TALLAHASSEE, Fla., June 8 /PRNewswire/ -- According to National Highway Traffic Safety Administration data, Florida's 382 miles of I-95 is the most dangerous stretch of interstate highway in the country. Unfortunately, legislation signed last week has the potential to make Florida's state roads just as hazardous. HB 1271 allows for trucks traveling Florida's roadways to raise their maximum weight to 88,000 pounds.
"This weight increase not only damages Florida's transportation infrastructure, but also threatens people's lives," said Tom Guilmet, the Executive Director of the Florida Safety Council and member of the Florida Coalition for Safe Highways. "The added weight certainly impacts a truck's ability to safely maneuver on our roads, yet this legislation does nothing to require trucking operators to increase safety precautions. The amount of damage to our roads will also radically increase while failing to offer any solution to appropriately fund the resulting road repair and maintenance."
Friday, Governor Charlie Crist signed HB 1271 into law, potentially costing state and local governments $150 million a year in increased road maintenance costs. The omnibus transportation legislation included an 8,000-pound increase in allowable weights for big rigs. The Florida Coalition for Safe Highways, a coalition of public safety advocates, law enforcement officials and first-responders, is now looking to the Florida Department of Transportation (FDOT) to withhold issuing permits for heavier trucks.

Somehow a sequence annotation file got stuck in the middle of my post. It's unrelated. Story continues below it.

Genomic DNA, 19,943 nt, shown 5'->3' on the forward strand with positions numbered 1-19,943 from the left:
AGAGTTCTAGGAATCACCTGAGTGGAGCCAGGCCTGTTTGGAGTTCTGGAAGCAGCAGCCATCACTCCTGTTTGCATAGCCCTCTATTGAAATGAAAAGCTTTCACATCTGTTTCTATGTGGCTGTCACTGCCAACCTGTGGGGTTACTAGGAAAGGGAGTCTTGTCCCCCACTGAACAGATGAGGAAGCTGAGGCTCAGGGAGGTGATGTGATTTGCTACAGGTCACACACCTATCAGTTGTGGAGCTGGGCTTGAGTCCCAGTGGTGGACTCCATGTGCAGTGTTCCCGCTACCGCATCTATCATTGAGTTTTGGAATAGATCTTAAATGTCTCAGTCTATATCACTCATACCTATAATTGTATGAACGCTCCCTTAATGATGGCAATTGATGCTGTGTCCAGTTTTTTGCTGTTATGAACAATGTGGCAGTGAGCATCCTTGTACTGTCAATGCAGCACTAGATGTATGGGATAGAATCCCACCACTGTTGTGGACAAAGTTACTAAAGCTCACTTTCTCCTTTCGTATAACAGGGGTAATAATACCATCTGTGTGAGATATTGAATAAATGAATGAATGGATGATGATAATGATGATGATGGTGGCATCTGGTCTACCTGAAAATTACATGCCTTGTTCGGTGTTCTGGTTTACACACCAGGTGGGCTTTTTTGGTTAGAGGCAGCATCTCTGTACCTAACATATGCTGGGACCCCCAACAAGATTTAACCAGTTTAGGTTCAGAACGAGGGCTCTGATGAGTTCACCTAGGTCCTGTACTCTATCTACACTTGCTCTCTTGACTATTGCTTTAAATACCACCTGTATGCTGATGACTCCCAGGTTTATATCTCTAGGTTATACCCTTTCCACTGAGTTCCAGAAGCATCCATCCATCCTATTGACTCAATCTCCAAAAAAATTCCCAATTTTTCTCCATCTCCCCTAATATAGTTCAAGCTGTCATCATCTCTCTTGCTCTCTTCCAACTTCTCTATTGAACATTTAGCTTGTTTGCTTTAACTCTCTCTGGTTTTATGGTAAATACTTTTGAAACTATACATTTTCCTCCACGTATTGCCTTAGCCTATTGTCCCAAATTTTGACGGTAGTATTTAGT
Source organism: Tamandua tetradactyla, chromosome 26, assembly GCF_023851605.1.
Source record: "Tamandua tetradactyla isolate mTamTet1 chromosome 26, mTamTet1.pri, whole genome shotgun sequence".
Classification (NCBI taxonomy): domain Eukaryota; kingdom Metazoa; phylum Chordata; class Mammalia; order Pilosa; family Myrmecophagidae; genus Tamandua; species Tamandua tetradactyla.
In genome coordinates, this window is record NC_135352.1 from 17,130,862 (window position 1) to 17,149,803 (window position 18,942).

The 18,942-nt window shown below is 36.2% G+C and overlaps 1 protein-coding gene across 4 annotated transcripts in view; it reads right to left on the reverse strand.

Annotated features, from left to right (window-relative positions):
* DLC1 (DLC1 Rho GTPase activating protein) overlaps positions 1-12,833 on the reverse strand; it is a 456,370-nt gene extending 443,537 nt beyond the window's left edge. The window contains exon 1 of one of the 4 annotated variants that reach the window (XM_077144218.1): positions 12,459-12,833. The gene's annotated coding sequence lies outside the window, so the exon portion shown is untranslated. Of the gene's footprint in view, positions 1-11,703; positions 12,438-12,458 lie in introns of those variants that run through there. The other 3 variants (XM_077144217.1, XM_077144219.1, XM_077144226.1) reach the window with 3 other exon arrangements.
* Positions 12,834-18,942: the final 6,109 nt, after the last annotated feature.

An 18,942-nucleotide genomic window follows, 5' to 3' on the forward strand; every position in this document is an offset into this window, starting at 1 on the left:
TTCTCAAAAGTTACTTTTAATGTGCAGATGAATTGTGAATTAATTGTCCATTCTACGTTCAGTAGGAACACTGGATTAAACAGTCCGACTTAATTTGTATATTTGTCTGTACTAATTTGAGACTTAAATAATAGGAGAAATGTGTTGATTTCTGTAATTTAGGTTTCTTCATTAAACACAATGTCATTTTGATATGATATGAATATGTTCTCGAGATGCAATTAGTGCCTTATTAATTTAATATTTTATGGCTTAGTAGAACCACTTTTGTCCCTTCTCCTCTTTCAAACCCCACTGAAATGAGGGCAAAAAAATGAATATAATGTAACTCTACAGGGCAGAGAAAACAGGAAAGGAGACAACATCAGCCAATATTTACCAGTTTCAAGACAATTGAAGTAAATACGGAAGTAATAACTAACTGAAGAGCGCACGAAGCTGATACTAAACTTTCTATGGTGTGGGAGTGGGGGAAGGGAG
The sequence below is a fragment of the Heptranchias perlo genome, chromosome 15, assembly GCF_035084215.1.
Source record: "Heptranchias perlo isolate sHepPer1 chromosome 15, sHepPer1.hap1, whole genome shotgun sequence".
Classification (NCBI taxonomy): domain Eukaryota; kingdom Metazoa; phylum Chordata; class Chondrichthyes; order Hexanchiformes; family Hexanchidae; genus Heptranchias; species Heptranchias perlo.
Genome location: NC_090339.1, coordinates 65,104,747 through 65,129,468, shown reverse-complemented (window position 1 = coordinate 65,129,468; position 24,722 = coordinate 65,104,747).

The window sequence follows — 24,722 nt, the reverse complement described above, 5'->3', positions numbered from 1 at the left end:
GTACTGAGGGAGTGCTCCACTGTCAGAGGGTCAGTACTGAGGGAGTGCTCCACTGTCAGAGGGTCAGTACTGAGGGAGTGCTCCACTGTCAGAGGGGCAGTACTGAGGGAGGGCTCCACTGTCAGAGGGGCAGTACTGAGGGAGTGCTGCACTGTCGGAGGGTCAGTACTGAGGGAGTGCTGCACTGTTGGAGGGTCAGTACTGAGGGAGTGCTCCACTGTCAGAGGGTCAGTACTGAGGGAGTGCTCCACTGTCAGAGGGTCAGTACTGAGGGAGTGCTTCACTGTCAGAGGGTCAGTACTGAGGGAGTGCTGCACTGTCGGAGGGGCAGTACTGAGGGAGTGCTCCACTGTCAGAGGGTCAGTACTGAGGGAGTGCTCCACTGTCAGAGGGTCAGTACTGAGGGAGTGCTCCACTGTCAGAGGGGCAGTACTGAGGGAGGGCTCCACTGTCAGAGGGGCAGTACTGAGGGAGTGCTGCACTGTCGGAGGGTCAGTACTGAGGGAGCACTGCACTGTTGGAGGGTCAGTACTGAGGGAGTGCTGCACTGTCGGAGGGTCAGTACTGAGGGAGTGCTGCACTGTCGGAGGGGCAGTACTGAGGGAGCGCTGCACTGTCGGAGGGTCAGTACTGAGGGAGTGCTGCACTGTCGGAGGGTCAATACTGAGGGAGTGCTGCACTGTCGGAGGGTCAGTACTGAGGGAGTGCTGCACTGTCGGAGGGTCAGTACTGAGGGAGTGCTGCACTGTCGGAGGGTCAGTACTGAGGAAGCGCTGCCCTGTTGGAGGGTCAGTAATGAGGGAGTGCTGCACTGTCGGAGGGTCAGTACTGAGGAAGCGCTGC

According to a fiscal impact analysis report by the FDOT, increasing the legal load a truck can carry to 88,000 pounds will add millions of dollars to Florida's already extensive highway maintenance deficit. The passage of this bill will require local and state governments to spend approximately $150.7 million annually just to cover the additional costs for the infrastructure damage that will result from heavier trucks. This includes money for pavement resurfacing, bridge maintenance, bridge repair and additional bridge replacement. The report also found that local governments will see an increase in annual road maintenance spending by more than $66 million as a direct result of this legislation. With no dedicated funding source to cover these damages, Florida's taxpayers will front the bill for shippers' increased revenues.
"HB 1271 will risk the safety of Florida's citizens and the stability of our state's roadways," said Todd Soard, PhD, President of the Florida Association of Professional EMTs and Paramedics. "The most compelling objection to heavier trucks is the fact that they will cause more deaths and injuries on our highways. The risks to our state in terms of motorist safety and road maintenance have been negligently overlooked by lawmakers."
The Florida Coalition for Safe Highways was established in 1995 and includes a multitude of organizations and individuals opposed to truck weight increases. Visit www.cabt.org for more information.
Curtis Sloan, Florida Coalition for Safe Highways, 866-667-9728
SOURCE Florida Coalition for Safe Highways